The Sirens are Sounding: Will we Heed Them?

I am not sure when we as a world community will wake up. Two devastating tornado outbreaks within a month’s time in our nation with the allegedly rare EF5 tornadoes packing winds of over 200 miles per hour seem to be as good as an alarm bell as any I have heard.

Climate change is a reality.  It is not just a made up myth to scare little children before bedtime or to make block buster movies like The Day After Tomorrow.  We are facing massive climate change.  The floods in Pakistan, Australia, and Midwest; the uncontrollable fires currently in Texas, Russia, and Africa, record breaking temperatures, record breaking snowfalls; these are all pointing to dramatic climate change.

Firemap 11 May 2011 — 20 May 2011  Source: http://www.fire.uni-freiburg.de/current/globalfire.htm

I know we all laughed about global warming when we had record low temperatures and snow in the Deep South this passed year.  But with an increase in carbon dioxide in the atmosphere comes an increase in temperatures and an increased ability for the air to hold more moisture. So it makes sense that precipitation will be more than usual.  And it makes sense that parts of the earth will be scorched of what little moisture is left preparing the land for fire which releases more CO2 into the air—a vicious cycle.

So what will it take for humanity to wake up and take steps to drastically reduce CO2 and other emission gases?

Bolivia took a bold step in that direction when it passed laws that reflected their indigenous people’s values.  This small South American country passed legislation that equated mother earth to have equal rights as humans. These rights include: “the right to life and to exist; the right to continue vital cycles and processes free from human alteration; the right to pure water and clean air; the right to balance; the right not to be polluted; and the right to not have cellular structure modified or genetically altered.”

Bolivia’s Vice-President Alvaro García Linera stated. “It establishes a new relationship between man and nature, the harmony of which must be preserved as a guarantee of its regeneration.”

We need to follow Bolivia’s lead.  Our seventh principle states, “Respect for the interdependent web of all existence of which we are a part.”  This principle is in harmony with the actions that Bolivia has taken.  We, as Unitarian Universalists can no longer afford to have nicely worded principles that we can simply point to. We need our actions and our behaviors to reflect these principles not only in our daily lives but also in our activism to change our society towards one that is also in harmony with Mother Earth. In short, we need to be radically progressive in embodying our principles if we want a planet that is conducive to sustaining not just life, but human life.  Blessings,

Rosa Coal Mine in Alabama

The city of Birmingham was built seemingly overnight on the iron and steel industry.  It was a boom town for employment.  Part of the reason for this rapid growth early on was the presence of iron ore, coal, and limestone all within close proximity.  These are essential in the making of steel.  Birmingham was called the “The Pittsburgh of the South.”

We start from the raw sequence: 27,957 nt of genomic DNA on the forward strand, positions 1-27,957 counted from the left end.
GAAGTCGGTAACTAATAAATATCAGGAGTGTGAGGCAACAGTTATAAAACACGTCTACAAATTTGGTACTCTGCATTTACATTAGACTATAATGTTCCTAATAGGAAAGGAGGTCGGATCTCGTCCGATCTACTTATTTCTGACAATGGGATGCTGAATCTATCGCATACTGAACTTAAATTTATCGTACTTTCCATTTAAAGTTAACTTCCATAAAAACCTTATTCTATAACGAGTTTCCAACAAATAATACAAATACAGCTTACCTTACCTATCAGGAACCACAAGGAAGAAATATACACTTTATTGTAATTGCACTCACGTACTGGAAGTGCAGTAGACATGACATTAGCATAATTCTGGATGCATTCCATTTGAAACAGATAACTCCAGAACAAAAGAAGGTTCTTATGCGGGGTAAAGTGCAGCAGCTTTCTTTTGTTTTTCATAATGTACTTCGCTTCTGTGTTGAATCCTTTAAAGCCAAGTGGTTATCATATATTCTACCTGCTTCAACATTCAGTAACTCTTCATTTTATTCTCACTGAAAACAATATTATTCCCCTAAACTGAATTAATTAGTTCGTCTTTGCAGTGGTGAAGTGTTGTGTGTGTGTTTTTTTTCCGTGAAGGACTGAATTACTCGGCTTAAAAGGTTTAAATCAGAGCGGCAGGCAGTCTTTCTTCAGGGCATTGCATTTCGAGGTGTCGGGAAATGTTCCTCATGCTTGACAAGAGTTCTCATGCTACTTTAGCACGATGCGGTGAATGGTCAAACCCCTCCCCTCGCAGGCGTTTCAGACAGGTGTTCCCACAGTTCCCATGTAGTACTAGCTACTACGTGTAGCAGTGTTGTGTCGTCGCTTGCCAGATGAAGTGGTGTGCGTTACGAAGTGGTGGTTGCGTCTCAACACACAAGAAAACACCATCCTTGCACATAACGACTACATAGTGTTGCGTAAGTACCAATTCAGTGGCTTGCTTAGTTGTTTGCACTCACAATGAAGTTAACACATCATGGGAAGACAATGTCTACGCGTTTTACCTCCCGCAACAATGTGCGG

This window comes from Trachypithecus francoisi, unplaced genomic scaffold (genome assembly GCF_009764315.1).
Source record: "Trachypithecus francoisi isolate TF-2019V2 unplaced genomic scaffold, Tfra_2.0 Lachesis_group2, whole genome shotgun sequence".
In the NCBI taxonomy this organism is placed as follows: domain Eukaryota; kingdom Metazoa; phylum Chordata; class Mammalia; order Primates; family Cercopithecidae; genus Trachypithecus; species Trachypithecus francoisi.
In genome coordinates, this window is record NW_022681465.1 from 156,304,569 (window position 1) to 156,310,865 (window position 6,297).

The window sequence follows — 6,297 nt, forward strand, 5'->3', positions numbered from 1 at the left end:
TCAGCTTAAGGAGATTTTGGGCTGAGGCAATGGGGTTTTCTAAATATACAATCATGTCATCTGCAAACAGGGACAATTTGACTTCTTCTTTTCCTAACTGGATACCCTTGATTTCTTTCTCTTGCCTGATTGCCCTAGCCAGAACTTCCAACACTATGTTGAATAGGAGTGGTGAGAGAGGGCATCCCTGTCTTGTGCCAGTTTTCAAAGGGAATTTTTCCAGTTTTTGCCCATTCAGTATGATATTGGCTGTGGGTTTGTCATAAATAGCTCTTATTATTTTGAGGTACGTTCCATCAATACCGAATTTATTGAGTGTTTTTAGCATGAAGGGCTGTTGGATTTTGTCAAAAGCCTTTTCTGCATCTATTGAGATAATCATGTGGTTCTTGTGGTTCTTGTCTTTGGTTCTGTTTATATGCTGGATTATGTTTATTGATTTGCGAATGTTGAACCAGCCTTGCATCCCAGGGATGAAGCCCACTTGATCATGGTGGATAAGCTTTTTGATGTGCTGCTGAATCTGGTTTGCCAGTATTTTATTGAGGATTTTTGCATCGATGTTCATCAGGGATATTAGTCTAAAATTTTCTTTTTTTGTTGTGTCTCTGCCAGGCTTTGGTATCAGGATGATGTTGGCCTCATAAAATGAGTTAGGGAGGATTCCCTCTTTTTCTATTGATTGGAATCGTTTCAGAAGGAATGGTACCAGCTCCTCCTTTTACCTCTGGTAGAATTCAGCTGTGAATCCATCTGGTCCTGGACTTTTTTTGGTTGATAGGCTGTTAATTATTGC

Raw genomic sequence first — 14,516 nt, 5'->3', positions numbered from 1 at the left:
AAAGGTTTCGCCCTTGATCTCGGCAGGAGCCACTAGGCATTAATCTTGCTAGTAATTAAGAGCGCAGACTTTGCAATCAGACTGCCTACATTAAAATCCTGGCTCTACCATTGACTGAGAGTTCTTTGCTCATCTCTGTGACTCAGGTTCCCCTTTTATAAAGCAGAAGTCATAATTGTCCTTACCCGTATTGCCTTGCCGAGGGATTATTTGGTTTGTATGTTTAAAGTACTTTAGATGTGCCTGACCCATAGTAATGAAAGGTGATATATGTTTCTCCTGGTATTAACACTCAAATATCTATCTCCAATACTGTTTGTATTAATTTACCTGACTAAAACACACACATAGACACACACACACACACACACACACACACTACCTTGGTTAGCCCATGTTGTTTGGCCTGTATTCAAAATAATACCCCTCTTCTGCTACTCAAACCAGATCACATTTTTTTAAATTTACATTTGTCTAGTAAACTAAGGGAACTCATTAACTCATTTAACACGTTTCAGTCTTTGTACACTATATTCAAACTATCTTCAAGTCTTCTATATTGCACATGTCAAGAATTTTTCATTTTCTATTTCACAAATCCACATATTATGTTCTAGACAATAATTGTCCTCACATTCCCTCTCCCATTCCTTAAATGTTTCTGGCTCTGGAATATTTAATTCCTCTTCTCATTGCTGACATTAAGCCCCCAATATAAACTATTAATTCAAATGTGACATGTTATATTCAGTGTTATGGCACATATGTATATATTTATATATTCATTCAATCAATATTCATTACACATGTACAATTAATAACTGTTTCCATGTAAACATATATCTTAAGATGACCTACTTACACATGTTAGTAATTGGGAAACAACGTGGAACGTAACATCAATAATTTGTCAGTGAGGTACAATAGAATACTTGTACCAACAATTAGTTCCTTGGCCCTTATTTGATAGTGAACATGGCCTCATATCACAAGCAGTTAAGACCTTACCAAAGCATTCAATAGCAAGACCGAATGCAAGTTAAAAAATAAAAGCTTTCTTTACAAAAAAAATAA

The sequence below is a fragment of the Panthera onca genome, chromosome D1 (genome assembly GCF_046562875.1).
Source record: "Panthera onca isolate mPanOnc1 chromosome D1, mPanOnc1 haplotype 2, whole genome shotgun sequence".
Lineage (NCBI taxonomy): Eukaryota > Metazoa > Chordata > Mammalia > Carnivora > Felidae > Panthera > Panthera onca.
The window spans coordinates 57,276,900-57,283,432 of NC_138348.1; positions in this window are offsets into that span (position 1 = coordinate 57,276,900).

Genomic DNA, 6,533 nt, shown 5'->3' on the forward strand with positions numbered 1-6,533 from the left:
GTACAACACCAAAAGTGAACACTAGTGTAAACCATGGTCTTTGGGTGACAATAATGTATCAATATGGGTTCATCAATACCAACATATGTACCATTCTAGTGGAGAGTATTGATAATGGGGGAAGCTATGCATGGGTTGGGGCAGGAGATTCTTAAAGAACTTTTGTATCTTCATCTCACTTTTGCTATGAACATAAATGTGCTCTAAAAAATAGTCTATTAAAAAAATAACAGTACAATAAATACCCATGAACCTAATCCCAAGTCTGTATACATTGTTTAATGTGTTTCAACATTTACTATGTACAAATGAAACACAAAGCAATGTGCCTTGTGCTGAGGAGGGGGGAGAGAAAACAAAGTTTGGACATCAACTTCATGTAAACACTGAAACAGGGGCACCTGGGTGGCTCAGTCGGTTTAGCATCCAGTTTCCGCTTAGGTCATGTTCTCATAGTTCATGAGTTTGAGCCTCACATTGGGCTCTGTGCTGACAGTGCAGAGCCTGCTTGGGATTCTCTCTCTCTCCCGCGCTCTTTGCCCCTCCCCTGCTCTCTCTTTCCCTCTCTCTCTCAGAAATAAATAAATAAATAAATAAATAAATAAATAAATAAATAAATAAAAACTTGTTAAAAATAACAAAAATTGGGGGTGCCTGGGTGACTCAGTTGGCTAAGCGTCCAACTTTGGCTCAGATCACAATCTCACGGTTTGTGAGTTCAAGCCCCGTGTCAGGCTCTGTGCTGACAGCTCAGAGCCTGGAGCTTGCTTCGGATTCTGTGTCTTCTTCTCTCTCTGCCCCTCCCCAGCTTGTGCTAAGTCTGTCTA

Steel production is no longer the prominent industry in Birmingham but steel is still made.  Three of the major steel producers have strong presences in Birmingham and there are talks of major expansion in the next several years of their facilities.   One of the reasons behind these plans is the reinvestment of the Rosa Coal Mine Project by MCoal Corp. based in Vancouver, British Columbia,  Canada. 

There has been increased interest again in coal as an alternate energy source since the invasion of Iraq seven years ago.   And so companies like MCoal have been looking at coal deposits that have not been fully tapped such as the coal that is in the Rosa Mine.   This particular coal field had been stripped mined in the late 1960’s and 1970’s but the main coal fields have not been.   Resulting in a coal field that is ideally suited according to MCoal for augur type mining.  They believe Rosa Coal Mine will be able to produce 1 million tons of coal  per year within the next 5 to 7 years for a total of 5 million tons of coal to be  recovered. 

 This all sounds wonderful at a time when Alabama, along with the rest of country, is facing its most critical economic crisis in over 80 years.  The project is expected to provide about 25 local jobs for the next 3-5 years. However there is a damper on all this expansion talk.  What is the impact of augur mining on the people who live in and around Rosa Coal Mine, including the city of Birmingham?  

The mine is located within 100 feet of the Locust Fork of the Black Warrior River, a primary source of water for the city of Birmingham.  Augur mining results in toxic water sludge that will be dumped into the river and enter into the aquifers underground. 

Locust Fork at Black Warrior River

Locust Fork at Black Warrior River

A study done by West Virginia University on the effects of coal mining on the health of the community found there was a 70 percent increase in kidney disease, a 64 percent increase for chronic obstructive pulmonary disease (COPD) such as emphysema, and a 30 percent increase in hypertension.  The study compensated for the likelihood of increased chronic illnesses because of lack of health care and increased tobacco smoking in these communities. The study noted that COPD increased by 1 percent for every 1,462 tons of coal mined.    The study concludes “The human cost of the Appalachian coal economy outweighs its economic benefit.” 

At what price do we state the monetary gains are worth the loss of human life?  What is an acceptable loss?   A three percent increase in COPD and kidney disease?  A ten percent increase?  A 70 percent increase?  If my math is correct and I won’t vouch that it is … but with the statistics given above,   1 million tons of coal divided by 1,462 tons would yield a 683 percent increase in COPD and that is just over the course of one year’s projection.   Of course such mathematics can’t possibly be accurate to reality but even if these statistics were only 10 percent right,  this is still an increase of 68 percent. Is 5 million tons of coal worth the risk of increasing COPD in a given population–for the creation of only 25 local jobs? 

We already have a broken health care system in this nation.   Costs are out of reach for most people and that is for people who have health insurance.   Insurance companies know these statistics and base their costs on regional projections.  Guaranteed health insurance costs will rise in the northwest  corner of Alabama because of this renewed mining effort.